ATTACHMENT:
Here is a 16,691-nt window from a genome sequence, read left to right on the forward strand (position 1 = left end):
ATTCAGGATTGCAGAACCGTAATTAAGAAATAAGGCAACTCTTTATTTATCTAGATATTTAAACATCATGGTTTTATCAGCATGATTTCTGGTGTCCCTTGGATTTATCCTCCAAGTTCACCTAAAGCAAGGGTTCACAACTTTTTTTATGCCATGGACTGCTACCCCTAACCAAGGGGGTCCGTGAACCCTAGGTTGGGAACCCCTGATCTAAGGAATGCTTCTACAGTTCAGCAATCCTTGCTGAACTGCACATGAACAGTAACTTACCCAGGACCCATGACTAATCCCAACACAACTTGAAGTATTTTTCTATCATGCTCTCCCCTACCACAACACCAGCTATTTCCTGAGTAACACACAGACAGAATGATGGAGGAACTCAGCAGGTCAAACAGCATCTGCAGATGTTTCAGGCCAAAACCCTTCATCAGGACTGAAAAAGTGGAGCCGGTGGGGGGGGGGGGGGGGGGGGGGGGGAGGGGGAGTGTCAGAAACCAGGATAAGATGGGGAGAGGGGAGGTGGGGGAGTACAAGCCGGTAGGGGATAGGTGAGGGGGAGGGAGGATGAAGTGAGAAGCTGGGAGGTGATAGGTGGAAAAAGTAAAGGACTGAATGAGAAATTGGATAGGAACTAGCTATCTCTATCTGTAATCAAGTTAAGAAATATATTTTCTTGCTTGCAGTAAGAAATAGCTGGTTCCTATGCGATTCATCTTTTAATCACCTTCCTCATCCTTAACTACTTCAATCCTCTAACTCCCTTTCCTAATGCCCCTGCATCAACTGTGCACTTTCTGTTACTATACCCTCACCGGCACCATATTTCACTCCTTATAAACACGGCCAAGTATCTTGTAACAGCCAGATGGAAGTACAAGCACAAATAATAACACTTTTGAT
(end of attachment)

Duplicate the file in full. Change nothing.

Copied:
Here is a 16,691-nt window from a genome sequence, read left to right on the forward strand (position 1 = left end):
ATTCAGGATTGCAGAACCGTAATTAAGAAATAAGGCAACTCTTTATTTATCTAGATATTTAAACATCATGGTTTTATCAGCATGATTTCTGGTGTCCCTTGGATTTATCCTCCAAGTTCACCTAAAGCAAGGGTTCACAACTTTTTTTATGCCATGGACTGCTACCCCTAACCAAGGGGGTCCGTGAACCCTAGGTTGGGAACCCCTGATCTAAGGAATGCTTCTACAGTTCAGCAATCCTTGCTGAACTGCACATGAACAGTAACTTACCCAGGACCCATGACTAATCCCAACACAACTTGAAGTATTTTTCTATCATGCTCTCCCCTACCACAACACCAGCTATTTCCTGAGTAACACACAGACAGAATGATGGAGGAACTCAGCAGGTCAAACAGCATCTGCAGATGTTTCAGGCCAAAACCCTTCATCAGGACTGAAAAAGTGGAGCCGGTGGGGGGGGGGGGGGGGGGGGGGGGGAGGGGGAGTGTCAGAAACCAGGATAAGATGGGGAGAGGGGAGGTGGGGGAGTACAAGCCGGTAGGGGATAGGTGAGGGGGAGGGAGGATGAAGTGAGAAGCTGGGAGGTGATAGGTGGAAAAAGTAAAGGACTGAATGAGAAATTGGATAGGAACTAGCTATCTCTATCTGTAATCAAGTTAAGAAATATATTTTCTTGCTTGCAGTAAGAAATAGCTGGTTCCTATGCGATTCATCTTTTAATCACCTTCCTCATCCTTAACTACTTCAATCCTCTAACTCCCTTTCCTAATGCCCCTGCATCAACTGTGCACTTTCTGTTACTATACCCTCACCGGCACCATATTTCACTCCTTATAAACACGGCCAAGTATCTTGTAACAGCCAGATGGAAGTACAAGCACAAATAATAACACTTTTGAT